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Grizzly Bear Encounters In Southern Montana Increase From Recent Years

Grizzly bear sow and cub in Yellowstone National Park.
Yellowstone National Park
Yellowstone National Park
Grizzly bear sow and cub in Yellowstone National Park.


Montana Fish, Wildlife and Parks announced Mar. 11 that encounters between people and grizzly bears in the southern part of the state were higher in 2019 than in recent years. The number of injuries has stayed about the same.

Recreationists reported 18 potentially dangerous encounters with grizzly bears last year in the Madison, Gravelly, Absaroka and Beartooth mountain ranges.

Five people were injured. Two adult bears were killed.

Morgan Jacobsen with FWP says four of the five injuries happened in three separate incidents in September while people were hunting in the Gravelly Mountains.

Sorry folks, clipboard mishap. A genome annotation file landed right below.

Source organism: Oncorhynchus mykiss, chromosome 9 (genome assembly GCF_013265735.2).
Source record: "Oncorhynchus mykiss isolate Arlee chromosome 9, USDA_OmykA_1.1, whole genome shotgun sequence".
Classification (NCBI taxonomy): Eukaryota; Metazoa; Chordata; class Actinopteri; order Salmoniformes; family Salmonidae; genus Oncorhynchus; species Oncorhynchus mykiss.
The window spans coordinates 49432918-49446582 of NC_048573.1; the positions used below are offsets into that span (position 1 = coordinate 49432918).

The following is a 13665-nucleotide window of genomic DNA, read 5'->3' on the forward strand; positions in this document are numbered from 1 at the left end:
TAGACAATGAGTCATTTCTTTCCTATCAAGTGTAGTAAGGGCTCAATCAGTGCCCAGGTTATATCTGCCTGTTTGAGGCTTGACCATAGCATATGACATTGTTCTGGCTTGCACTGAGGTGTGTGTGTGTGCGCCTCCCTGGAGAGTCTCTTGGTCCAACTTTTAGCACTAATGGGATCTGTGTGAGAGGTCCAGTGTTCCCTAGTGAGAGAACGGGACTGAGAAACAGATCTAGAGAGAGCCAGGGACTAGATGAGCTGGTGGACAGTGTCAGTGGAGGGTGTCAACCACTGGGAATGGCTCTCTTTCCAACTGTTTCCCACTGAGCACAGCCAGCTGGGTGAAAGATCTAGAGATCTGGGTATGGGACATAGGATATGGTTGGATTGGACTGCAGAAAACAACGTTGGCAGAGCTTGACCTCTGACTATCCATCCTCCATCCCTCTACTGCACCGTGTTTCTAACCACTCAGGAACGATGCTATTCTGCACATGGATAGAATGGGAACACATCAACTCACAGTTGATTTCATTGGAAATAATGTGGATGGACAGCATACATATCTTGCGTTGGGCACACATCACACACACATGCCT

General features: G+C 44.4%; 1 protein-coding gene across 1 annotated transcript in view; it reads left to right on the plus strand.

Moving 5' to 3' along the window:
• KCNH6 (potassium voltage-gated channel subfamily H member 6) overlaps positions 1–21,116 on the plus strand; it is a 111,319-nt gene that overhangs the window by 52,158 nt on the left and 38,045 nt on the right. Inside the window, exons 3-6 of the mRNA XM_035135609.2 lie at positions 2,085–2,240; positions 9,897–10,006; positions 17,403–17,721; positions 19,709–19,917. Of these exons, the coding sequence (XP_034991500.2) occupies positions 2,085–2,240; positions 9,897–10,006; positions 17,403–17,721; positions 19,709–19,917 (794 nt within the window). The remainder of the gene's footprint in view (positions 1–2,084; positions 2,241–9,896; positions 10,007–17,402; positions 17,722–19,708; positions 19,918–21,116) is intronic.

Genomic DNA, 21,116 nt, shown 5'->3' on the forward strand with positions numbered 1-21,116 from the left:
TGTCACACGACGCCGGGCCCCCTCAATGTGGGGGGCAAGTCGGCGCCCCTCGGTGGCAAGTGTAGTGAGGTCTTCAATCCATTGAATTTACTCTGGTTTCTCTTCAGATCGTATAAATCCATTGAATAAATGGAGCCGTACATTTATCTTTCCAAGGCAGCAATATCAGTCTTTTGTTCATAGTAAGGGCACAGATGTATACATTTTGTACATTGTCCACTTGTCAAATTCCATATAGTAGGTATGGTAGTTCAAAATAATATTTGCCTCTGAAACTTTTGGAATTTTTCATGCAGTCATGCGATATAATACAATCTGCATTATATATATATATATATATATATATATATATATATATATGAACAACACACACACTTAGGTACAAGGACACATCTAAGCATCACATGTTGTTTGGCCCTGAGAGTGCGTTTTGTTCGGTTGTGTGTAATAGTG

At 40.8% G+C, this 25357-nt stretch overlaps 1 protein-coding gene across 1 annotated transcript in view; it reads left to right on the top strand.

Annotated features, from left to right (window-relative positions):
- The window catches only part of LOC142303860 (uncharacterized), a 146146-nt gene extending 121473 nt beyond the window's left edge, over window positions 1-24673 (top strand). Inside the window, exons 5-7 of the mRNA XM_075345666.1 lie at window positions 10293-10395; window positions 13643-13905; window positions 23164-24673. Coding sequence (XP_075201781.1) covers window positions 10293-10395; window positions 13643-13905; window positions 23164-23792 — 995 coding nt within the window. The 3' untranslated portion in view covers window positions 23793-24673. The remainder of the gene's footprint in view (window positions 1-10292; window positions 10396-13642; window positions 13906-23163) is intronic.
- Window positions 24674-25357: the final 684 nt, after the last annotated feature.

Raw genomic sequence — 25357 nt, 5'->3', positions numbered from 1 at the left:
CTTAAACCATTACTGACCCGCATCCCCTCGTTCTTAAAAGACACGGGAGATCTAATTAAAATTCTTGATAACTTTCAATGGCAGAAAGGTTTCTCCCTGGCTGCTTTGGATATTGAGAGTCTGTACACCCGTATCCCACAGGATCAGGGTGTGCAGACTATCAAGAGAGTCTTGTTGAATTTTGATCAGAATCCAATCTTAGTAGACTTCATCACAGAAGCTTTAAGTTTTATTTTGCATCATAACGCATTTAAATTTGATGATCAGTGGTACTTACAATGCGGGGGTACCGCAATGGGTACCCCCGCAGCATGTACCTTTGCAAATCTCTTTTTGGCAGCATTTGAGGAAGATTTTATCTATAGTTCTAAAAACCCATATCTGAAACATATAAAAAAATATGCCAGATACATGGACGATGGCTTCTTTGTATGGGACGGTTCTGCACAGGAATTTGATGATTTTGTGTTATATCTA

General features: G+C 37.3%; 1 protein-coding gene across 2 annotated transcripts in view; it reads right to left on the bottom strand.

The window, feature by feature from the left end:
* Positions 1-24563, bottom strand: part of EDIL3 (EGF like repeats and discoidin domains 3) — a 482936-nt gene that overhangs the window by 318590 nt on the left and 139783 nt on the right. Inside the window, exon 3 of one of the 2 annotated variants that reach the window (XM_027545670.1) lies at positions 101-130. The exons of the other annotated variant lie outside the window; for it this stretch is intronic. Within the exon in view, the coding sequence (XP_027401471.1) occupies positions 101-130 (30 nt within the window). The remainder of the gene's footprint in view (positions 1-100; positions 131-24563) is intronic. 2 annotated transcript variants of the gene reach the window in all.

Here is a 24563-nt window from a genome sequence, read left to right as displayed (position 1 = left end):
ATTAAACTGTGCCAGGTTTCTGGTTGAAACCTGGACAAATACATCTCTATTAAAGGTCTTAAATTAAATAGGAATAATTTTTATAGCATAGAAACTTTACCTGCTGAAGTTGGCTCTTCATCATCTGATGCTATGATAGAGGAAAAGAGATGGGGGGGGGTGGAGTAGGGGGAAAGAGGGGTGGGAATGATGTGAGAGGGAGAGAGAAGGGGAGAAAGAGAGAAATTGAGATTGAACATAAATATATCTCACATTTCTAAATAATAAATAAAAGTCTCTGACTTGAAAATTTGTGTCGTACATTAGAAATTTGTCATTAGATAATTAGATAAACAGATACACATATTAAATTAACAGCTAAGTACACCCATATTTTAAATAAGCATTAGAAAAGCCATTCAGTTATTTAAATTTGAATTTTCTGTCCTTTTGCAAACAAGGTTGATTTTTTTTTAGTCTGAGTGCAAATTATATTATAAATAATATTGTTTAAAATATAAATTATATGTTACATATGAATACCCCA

“If there’s a lesson to be learned from how things played out in 2019, it’s that being with someone while you’re out in grizzly or bear habitat is really important in being able to end the attack and getting both of you out to get medical help. Those were key factors for some of those folks who were injured in 2019," Jacobson said. 

Jacobsen says it’s hard to know exactly why potentially dangerous grizzly encounters are higher some years.

The Greater Yellowstone Ecosystem’s grizzly bear population, which includes portions of Montana, Wyoming and Idaho, is estimated conservatively at about 750 bears. Over the decade, the average has been 12 potentially dangerous encounters in Montana’s portion of the GYE.

“Pretty much from March until the end of December, bears can be active on the landscape and even sometimes during hibernation, as well," Jacobson said. 

Jacobsen says residents can help minimize bear encounters by securely storing bird feeders, pet food, garbage and other attractants. Recreationists should carry bear spray, travel in groups and follow food storage regulations.